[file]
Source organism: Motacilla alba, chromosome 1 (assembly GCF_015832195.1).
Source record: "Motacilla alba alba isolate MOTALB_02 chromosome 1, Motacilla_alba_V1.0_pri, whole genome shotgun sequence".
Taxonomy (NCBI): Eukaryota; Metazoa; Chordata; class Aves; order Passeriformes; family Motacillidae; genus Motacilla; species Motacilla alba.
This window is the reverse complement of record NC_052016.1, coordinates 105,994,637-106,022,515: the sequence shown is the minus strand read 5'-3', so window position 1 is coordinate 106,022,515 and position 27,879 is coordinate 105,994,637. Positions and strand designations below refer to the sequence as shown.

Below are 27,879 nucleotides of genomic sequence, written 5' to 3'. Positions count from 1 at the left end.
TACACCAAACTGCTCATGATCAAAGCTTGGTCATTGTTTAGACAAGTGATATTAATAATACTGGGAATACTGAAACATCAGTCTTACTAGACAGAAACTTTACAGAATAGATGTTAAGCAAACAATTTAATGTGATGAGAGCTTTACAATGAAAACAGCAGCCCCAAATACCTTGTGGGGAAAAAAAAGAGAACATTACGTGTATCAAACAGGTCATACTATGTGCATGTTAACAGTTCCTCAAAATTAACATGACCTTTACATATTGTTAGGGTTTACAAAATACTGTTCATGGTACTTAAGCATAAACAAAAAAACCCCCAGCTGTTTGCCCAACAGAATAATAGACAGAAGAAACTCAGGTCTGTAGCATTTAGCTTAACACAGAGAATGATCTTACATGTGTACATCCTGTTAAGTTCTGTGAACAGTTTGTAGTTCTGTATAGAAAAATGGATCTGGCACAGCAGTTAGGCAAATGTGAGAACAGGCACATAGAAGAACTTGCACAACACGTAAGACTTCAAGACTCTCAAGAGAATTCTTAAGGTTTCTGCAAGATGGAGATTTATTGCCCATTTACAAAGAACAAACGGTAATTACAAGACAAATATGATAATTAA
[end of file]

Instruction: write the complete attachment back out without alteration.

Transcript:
Source organism: Motacilla alba, chromosome 1 (assembly GCF_015832195.1).
Source record: "Motacilla alba alba isolate MOTALB_02 chromosome 1, Motacilla_alba_V1.0_pri, whole genome shotgun sequence".
Taxonomy (NCBI): Eukaryota; Metazoa; Chordata; class Aves; order Passeriformes; family Motacillidae; genus Motacilla; species Motacilla alba.
This window is the reverse complement of record NC_052016.1, coordinates 105,994,637-106,022,515: the sequence shown is the minus strand read 5'-3', so window position 1 is coordinate 106,022,515 and position 27,879 is coordinate 105,994,637. Positions and strand designations below refer to the sequence as shown.

Below are 27,879 nucleotides of genomic sequence, written 5' to 3'. Positions count from 1 at the left end.
TACACCAAACTGCTCATGATCAAAGCTTGGTCATTGTTTAGACAAGTGATATTAATAATACTGGGAATACTGAAACATCAGTCTTACTAGACAGAAACTTTACAGAATAGATGTTAAGCAAACAATTTAATGTGATGAGAGCTTTACAATGAAAACAGCAGCCCCAAATACCTTGTGGGGAAAAAAAAGAGAACATTACGTGTATCAAACAGGTCATACTATGTGCATGTTAACAGTTCCTCAAAATTAACATGACCTTTACATATTGTTAGGGTTTACAAAATACTGTTCATGGTACTTAAGCATAAACAAAAAAACCCCCAGCTGTTTGCCCAACAGAATAATAGACAGAAGAAACTCAGGTCTGTAGCATTTAGCTTAACACAGAGAATGATCTTACATGTGTACATCCTGTTAAGTTCTGTGAACAGTTTGTAGTTCTGTATAGAAAAATGGATCTGGCACAGCAGTTAGGCAAATGTGAGAACAGGCACATAGAAGAACTTGCACAACACGTAAGACTTCAAGACTCTCAAGAGAATTCTTAAGGTTTCTGCAAGATGGAGATTTATTGCCCATTTACAAAGAACAAACGGTAATTACAAGACAAATATGATAATTAA